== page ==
Maritime Forum

Maritime Forum Themes


Anniversary meeting IHO - European Commission

Event date:
06/05/2022 (All day)
Table of Contents
    to celebrate the ten years, look back at what has been achieved and to look forward to new challenges

    Brussels, 6 May 2022


    Achievements of first 10 years. 1

    Signing of Commemorative Poster 2

    Member States Hydrographic Organizations. 2

    Lessons learned from past decade. 2

    Maritime Spatial Planning. 2

    EMODnet Bathymetry. 2

    Coastal mapping. 2

    Common Information Sharing Environment 3

    Atlantic seabed mapping. 3

    Future Challenges. 3

    Increasing use of data and products from hydrography. 3

    Mission Ocean, Digital Twin Ocean and Ocean Observation initiative. 3

    Marine Strategy Framework Directive. 4

    European Maritime Transport Environmental Report 4

    EU Strategy on adaptation to climate change. 4

    Joint Conclusions. 5

    Participants. 6


    Achievements of first 10 years

    Commissioner Virginijus Sinkevičius thanked IHO for the cooperation that had ensured the achievement of the EU’s objective of a digital seabed map of European waters by 2029. The map has already guided the allocation of windfarm sites which will allow a quintupling of capacity by 2030 and has massively improved storm surge forecasts in the North Sea. It will be an enabling tool for the sustainable blue economy announced in 2021. The next priority is to improve the way EU countries collect marine data, moving towards a common EU approach for measuring once and using the data for many purposes. The Commission aims to make a proposal this summer.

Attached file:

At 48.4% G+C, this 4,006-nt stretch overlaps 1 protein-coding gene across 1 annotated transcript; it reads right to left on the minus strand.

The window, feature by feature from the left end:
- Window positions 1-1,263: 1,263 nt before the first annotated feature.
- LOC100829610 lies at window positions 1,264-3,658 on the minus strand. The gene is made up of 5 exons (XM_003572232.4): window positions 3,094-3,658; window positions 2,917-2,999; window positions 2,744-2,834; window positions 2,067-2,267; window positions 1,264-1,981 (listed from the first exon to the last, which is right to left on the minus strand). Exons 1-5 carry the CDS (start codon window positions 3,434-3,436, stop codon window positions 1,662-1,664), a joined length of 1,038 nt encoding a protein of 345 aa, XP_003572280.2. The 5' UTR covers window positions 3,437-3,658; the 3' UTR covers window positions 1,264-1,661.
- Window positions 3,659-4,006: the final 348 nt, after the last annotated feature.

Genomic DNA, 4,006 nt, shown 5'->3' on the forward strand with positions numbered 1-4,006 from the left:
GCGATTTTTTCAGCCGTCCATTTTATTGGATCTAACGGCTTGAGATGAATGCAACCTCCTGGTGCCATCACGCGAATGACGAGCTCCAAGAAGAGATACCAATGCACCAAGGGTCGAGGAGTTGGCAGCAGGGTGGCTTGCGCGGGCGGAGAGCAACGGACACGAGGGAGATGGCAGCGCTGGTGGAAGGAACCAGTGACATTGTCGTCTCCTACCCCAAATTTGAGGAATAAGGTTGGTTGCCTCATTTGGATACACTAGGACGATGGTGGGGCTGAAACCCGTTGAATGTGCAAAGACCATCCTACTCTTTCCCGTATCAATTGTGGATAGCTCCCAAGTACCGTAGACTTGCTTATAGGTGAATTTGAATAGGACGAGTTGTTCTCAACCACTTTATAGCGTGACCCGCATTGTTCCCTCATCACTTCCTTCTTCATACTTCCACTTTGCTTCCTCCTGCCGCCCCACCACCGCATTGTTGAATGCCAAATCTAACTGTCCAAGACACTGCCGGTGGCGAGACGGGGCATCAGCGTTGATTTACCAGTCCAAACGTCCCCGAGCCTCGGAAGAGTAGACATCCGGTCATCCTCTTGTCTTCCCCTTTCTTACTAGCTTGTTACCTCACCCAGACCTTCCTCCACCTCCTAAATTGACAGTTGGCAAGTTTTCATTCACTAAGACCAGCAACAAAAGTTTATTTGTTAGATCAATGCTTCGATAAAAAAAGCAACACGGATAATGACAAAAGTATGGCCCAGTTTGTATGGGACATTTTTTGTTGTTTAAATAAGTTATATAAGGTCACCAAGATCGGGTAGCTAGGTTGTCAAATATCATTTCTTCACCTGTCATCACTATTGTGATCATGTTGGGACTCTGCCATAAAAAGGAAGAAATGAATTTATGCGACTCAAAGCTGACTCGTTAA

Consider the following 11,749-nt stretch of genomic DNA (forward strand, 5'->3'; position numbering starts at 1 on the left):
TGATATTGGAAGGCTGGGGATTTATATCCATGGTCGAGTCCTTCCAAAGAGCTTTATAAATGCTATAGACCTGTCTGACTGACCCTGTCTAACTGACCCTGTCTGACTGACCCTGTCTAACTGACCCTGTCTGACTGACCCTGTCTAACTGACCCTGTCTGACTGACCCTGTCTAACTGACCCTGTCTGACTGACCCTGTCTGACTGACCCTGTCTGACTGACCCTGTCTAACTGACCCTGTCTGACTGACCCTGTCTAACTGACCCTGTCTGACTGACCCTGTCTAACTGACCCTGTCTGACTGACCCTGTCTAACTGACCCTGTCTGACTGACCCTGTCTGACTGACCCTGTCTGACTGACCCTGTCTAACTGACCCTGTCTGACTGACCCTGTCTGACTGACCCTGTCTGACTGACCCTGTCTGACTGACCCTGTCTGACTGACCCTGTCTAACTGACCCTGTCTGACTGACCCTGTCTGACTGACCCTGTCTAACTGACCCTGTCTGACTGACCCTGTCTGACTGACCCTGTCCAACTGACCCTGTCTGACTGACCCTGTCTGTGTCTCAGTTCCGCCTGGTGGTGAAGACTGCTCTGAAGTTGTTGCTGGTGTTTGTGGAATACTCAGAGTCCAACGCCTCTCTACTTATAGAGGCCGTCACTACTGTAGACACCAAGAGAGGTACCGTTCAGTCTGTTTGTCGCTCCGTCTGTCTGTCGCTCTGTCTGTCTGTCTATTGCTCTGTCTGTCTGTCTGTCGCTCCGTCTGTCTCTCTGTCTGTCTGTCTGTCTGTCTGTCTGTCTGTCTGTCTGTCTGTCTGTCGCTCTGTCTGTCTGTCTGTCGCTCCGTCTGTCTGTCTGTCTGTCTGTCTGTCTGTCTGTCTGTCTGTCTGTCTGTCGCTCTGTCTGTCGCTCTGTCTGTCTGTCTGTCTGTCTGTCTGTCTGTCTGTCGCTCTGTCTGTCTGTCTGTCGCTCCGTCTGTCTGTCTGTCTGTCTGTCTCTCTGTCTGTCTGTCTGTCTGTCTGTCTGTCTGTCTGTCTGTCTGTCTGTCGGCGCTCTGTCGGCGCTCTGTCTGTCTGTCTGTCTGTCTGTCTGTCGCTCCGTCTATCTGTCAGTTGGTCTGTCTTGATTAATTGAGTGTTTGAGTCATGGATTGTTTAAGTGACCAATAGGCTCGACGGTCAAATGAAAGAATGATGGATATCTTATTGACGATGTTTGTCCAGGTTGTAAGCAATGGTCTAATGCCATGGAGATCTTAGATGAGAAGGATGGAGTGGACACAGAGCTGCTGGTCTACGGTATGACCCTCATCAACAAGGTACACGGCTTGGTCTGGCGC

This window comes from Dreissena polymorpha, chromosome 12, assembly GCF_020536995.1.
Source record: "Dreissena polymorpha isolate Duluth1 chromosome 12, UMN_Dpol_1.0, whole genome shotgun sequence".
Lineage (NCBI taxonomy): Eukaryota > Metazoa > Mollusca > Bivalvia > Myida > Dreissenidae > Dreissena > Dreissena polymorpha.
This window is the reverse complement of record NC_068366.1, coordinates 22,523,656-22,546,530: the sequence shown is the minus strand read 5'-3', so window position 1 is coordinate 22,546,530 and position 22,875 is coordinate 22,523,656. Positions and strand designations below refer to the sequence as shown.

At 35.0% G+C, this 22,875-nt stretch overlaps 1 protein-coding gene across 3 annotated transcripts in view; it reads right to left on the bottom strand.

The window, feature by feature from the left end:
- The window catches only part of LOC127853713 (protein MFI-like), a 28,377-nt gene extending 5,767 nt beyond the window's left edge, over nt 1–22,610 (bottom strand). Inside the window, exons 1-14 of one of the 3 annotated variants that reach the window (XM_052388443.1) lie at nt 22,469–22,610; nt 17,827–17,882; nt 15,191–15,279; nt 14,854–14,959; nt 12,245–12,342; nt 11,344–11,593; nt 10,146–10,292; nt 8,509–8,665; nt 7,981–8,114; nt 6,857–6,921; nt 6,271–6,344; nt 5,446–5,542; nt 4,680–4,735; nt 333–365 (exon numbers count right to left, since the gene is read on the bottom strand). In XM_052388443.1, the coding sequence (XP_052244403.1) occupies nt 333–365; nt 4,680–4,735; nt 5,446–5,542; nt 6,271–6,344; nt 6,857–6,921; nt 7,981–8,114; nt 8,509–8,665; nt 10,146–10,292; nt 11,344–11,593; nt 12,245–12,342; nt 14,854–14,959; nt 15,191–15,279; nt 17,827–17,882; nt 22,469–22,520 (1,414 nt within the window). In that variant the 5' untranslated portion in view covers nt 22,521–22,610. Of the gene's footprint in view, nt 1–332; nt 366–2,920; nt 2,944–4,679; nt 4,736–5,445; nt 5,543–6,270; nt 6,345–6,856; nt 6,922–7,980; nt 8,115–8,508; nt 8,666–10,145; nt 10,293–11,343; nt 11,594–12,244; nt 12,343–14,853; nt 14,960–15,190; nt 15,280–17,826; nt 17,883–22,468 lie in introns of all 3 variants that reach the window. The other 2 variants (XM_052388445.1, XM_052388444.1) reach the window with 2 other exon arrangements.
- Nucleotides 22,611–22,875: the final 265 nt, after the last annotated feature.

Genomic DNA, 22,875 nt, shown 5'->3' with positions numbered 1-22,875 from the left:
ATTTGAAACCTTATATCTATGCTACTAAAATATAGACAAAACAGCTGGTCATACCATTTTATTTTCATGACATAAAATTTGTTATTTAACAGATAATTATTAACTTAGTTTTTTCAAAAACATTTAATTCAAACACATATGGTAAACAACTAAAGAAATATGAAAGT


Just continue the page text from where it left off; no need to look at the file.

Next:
Luigi Sinapi, director of IHO, said that cooperation with the EU was in line with the widening of the IHO’s mission confirmed in its 2016 revised Convention extending the scope beyond safe navigation and simplifying the procedures for Coastal States to adhere the IHO. He emphasised the importance of the new Universal Hydrographic Data Model, S-100. Given the success of the collaboration and the new challenges for the ocean, an updating of the Memorandum of Understanding could be considered.

    Signing of Commemorative Poster  

    Commissioner Sinkevičius signed the commemorative poster. It will then be signed by Secretary General Mathias Jonas who was temporarily indisposed and unable to travel to the event.


    Member States Hydrographic Organizations


    Representatives of hydrographic agencies of Belgium, Denmark, France, Germany, Greece, Ireland, Italy, Netherlands, Poland, Portugal, Romania and Sweden summarized their responsibilities, future priorities and their fruitful relations with the Commission, especially with the DG MARE.